I’ve seen these words, as you have, used as a sign of romance or friendship, with the two halves of a locket divided between two people. As beautiful as that sentiment is, it is almost exactly the opposite of what prompted the statement in the Bible.
In this story, Jacob, Laban’s son in law, had just fled with his two wives, 11 children, and all of his herds and livestock to go back to his home in Canaan. Jacob’s wealth represented the best of what had once belonged to Laban.
The two men had spent the previous twenty years trying to find ways to trick and take advantage of one another, with varying degrees of success. Now Jacob is leaving while he has the upper hand.
Laban rightly accused Jacob of having stolen his household idols. Actually, Rachel had stolen them without Jacob’s knowledge and now Laban failed to find them among Jacob’s things.
In righteous indignation(as he thought), Jacob said, “What is my offense? What is my sin, that you have hotly pursued me? For you have felt through all my goods; what have you found of all your household goods? Set it here before my kinsmen and your kinsmen, that they may decide between us two… If the God of my father, the God of Abraham, and the Fear of Isaac, had not been on my side, surely now you would have sent me away empty-handed. God saw my affliction and the labor of my hands and rebuked you last night.”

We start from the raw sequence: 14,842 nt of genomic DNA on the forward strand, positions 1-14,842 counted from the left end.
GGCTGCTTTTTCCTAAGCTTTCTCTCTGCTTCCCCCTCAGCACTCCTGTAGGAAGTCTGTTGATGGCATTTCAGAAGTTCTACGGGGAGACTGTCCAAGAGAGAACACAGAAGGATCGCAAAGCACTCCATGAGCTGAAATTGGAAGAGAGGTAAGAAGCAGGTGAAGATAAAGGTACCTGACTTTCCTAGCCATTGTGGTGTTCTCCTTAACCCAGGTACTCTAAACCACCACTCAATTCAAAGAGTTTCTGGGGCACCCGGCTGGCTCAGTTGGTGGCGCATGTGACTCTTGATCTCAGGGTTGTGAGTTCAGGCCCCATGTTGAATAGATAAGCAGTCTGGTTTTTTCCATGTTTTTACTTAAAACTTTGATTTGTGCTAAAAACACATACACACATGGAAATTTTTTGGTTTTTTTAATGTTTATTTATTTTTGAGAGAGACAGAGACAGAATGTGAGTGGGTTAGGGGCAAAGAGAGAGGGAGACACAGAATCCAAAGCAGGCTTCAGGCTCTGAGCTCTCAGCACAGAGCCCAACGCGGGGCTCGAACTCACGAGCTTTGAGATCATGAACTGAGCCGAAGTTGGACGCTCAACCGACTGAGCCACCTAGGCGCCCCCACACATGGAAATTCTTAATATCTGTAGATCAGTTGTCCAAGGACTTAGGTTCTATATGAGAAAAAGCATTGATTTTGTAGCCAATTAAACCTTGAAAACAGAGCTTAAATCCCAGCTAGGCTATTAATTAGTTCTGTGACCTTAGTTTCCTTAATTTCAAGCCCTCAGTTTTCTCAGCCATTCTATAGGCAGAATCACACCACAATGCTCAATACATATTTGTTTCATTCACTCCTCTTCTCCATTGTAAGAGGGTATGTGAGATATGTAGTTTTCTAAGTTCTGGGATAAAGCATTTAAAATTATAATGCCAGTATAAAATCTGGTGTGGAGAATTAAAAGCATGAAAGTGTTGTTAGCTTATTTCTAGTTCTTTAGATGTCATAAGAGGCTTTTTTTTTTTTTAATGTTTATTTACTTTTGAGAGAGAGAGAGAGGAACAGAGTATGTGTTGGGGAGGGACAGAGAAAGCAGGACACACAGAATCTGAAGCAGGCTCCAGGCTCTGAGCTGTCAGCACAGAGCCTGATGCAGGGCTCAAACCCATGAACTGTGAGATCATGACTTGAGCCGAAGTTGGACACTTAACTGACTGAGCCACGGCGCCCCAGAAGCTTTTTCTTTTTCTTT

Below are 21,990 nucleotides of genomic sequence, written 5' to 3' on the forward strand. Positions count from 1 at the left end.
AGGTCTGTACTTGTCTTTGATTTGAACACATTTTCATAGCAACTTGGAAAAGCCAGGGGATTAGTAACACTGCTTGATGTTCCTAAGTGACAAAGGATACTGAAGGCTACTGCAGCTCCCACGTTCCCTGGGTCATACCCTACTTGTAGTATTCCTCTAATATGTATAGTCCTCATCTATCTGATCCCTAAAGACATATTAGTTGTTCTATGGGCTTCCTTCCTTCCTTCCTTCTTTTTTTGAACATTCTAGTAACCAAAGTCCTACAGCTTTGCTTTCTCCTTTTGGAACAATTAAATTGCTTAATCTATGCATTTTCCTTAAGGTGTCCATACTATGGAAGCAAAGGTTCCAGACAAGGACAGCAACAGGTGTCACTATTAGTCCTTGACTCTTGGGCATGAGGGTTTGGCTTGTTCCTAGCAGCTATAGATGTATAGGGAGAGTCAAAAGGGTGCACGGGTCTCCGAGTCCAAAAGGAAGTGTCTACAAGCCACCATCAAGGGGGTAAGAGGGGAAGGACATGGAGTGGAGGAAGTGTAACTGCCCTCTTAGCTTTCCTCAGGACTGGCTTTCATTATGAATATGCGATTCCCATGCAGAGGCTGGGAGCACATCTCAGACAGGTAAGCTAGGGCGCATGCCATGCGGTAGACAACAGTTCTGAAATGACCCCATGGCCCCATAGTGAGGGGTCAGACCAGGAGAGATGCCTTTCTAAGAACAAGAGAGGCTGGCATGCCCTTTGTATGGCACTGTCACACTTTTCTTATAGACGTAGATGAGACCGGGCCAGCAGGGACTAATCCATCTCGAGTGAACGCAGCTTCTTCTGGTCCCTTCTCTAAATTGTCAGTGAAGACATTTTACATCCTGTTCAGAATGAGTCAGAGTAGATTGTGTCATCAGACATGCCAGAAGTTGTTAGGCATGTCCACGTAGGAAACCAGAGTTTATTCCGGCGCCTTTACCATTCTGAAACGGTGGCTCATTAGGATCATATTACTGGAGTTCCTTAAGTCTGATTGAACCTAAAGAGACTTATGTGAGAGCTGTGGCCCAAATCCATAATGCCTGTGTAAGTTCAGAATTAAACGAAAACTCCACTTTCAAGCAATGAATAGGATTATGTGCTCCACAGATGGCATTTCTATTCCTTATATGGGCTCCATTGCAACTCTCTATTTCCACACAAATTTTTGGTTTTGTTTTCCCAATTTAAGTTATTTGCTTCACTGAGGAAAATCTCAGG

Admitting defeat, Laban said, “the daughters are my daughters, the children are my children, the flocks are my flocks, and all that you see is mine. But what can I do this day for these my daughters or for the children whom they have borne? Come now, let us make a covenant, you and I. And let it be a witness between you and me.”
It is in that context that Laban says, ‘The Lord watch between you and me, when we are out of one another’s sight.” It is not a benediction; rather, it is a threat. Notice the next few verses:
“If you oppress my daughters, or if you take wives besides my daughters, although no one is with us, see, God is witness between you and me. This heap is a witness, and the pillar is a witness, that I will not pass over this heap to you, and you will not pass over this heap and this pillar to me, to do harm. The God of Abraham and the God of Nahor, the God of their father, judge between us. So Jacob swore by the Fear of his father Isaac.” (Genesis 31:50-53).
So, the next time you see someone wearing half a locket, remember that the saying means, “I don’t trust you and I am calling on God to keep you accountable for not cheating me!”
On a more serious level, though, when we consider the Bible we find that God does exactly that.
“Beloved, never avenge yourselves, but leave it to the wrath of God, for it is written, ‘Vengeance is mine, I will repay’, says the Lord (Romans 12:19)”
“Therefore we ourselves boast about you in the churches of God for your steadfastness and faith in all your persecutions and in the afflictions that you are enduring. This is evidence of the righteous judgment of God, that you may be considered worthy of the kingdom of God, for which you are also suffering —since indeed God considers it just to repay with affliction those who afflict you, and to grand relief to you…(II Thessalonians 1:4-7).
Even today, the Lord is indeed watching between you and me, and between you and me and every person we interact with on a daily basis. When we take advantage of the weak, He knows. When we accuse someone wrongly or when we react with anger instead of kindness, He is keeping track.
Instead of the romantic sentimentality that is often associated with this verse, let’s take the warning seriously and do all things, every day and every time, as if we were doing it in the presence of God (Colossians 3:33-35). For, actually, we are.